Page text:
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Anterior Cervical Decompression (Discectomy)
A cervical disc herniation can be removed through an anterior approach to relieve spinal cord or nerve root pressure and alleviate corresponding pain, weakness, numbness and tingling. This procedure, called a cervical discectomy, allows the offending disc to be surgically removed.

The anterior approach to the cervical spine (from the front of the neck) can provide exposure from C2 down to the cervico-thoracic junction. Spine surgeons often prefer it because it provides good access to the spine through a relatively uncomplicated pathway. All things being equal, the patient tends to have less wound pain from this approach than from a posterior operation.

After a skin incision is made, only one thin vestigial muscle needs to be cut, after which anatomic planes can be followed right down to the spine. The limited amount of muscle division or dissection helps to limit postoperative pain following the spine surgery. The main trouble that patients have after surgery is a sore throat and difficulty swallowing, which produces a sense of a ‘lump in the throat’ caused by the surgical manipulation of the area.

The general procedure for the decompression surgery includes the following:

Surgical approach :-
  • The skin incision is one to two inches and horizontal, and can be made on the left or right hand side of the neck.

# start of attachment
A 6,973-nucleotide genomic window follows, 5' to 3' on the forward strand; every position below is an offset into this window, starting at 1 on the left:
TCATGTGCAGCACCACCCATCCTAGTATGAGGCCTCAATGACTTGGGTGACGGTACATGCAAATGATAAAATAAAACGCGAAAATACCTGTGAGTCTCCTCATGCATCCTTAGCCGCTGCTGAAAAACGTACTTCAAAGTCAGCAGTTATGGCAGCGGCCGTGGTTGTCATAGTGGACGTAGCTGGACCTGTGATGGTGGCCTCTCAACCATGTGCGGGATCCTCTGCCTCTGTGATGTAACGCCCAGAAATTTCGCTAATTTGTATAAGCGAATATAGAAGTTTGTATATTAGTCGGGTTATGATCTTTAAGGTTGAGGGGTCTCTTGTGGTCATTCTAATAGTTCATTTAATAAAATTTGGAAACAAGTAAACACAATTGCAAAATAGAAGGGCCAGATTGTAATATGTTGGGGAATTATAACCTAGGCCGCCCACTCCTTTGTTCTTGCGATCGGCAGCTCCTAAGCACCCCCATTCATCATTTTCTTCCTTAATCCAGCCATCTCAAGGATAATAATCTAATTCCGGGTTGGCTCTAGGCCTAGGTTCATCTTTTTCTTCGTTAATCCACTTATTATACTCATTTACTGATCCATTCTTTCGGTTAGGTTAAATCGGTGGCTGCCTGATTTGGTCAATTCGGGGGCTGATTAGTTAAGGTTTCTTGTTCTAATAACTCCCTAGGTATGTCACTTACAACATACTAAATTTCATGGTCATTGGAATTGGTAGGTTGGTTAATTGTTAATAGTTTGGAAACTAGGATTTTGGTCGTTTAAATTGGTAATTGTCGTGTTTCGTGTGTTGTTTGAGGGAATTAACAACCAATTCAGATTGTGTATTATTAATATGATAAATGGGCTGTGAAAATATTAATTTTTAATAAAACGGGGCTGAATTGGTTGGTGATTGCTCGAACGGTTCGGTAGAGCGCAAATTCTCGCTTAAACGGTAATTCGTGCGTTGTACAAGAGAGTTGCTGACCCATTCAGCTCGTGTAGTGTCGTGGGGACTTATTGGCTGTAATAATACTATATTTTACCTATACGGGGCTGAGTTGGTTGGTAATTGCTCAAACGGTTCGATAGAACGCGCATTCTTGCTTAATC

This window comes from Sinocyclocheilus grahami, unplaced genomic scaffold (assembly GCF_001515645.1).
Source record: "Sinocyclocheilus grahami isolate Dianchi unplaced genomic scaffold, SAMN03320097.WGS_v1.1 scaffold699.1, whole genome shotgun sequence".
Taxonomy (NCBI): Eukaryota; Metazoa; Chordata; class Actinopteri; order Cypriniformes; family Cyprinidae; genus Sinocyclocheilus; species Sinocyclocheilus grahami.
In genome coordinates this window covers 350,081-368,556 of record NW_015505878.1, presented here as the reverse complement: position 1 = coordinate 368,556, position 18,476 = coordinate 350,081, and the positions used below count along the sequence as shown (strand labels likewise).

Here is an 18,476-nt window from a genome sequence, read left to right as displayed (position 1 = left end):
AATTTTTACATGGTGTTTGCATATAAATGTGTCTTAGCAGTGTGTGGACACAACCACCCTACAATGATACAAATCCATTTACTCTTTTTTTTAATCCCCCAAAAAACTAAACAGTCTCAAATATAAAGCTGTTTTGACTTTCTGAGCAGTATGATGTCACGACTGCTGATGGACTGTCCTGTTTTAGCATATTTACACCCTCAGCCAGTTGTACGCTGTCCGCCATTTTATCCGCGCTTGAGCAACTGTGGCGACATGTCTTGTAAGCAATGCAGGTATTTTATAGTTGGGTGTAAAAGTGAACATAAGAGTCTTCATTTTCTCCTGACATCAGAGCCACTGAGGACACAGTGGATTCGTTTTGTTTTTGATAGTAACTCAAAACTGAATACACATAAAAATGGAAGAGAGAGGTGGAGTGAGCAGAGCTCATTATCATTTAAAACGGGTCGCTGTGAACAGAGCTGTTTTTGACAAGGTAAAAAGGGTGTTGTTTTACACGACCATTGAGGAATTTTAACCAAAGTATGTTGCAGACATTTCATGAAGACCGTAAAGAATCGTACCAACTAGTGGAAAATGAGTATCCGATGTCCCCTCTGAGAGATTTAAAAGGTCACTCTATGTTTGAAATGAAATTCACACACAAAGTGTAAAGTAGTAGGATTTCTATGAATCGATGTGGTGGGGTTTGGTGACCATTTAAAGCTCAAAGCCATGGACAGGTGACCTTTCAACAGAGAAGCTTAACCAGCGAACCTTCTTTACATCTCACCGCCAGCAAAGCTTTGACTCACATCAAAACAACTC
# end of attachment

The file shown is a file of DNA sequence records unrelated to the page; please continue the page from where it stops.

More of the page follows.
• The thin platysma muscle under the skin is then split in line with the skin incision and the plane between the sternocleidomastoid muscle and the strap muscles is then entered.
  • A plane between the trachea/esophagus and the carotid sheath can be entered.
  • A thin fascia (flat layers of fibrous tissue) covers the spine (pre-vertebral fascia) which is dissected away from the disc space.
  • Lumbar Decompression Back Surgery

Disc removal :-
  • A needle is then inserted into the disc space and an x-ray is done to confirm that the surgeon is at the correct level of the spine.
  • After the correct disc space has been identified on x-ray, the disc is then removed by first cutting the outer annulus fibrosis (fibrous ring around the disc) and removing the nucleus pulposus (the soft inner core of the disc).

Dissection :-
  • Dissection is carried out from the front to back to a ligament called the posterior longitudinal ligament. Often this ligament is gently removed to allow access to the spinal canal to remove any osteophytes (bone spurs) or disc material that may have extruded through the ligament.
  • The dissection is often performed using an operating microscope or magnifying loupes to aid with visualization of the smaller anatomic structures.

Possible risks and complications of anterior cervical discectomy surgery may include:
Also, the small nerve that supplies innervation to the vocal cords (recurrent laryngeal nerve) will sometimes not function for several months after neck surgery because of retraction during the procedure, which can cause temporary hoarseness. Retraction of the esophagus can also produce difficulty with swallowing, which has usually resolved within a few weeks to months.

There is little chance of a recurrent disc herniation because most of the disc is removed with this type of surgery.

An anterior cervical fusion is usually done as part of a cervical discectomy. The insertion of a bone graft into the evacuated disc space serves to prevent disc space collapse and promote a growing together of the two vertebrae into a single unit. This ‘fusion’ prevents local deformity (kyphosis) and serves to maintain adequate room for the nerve roots and spinal cord.
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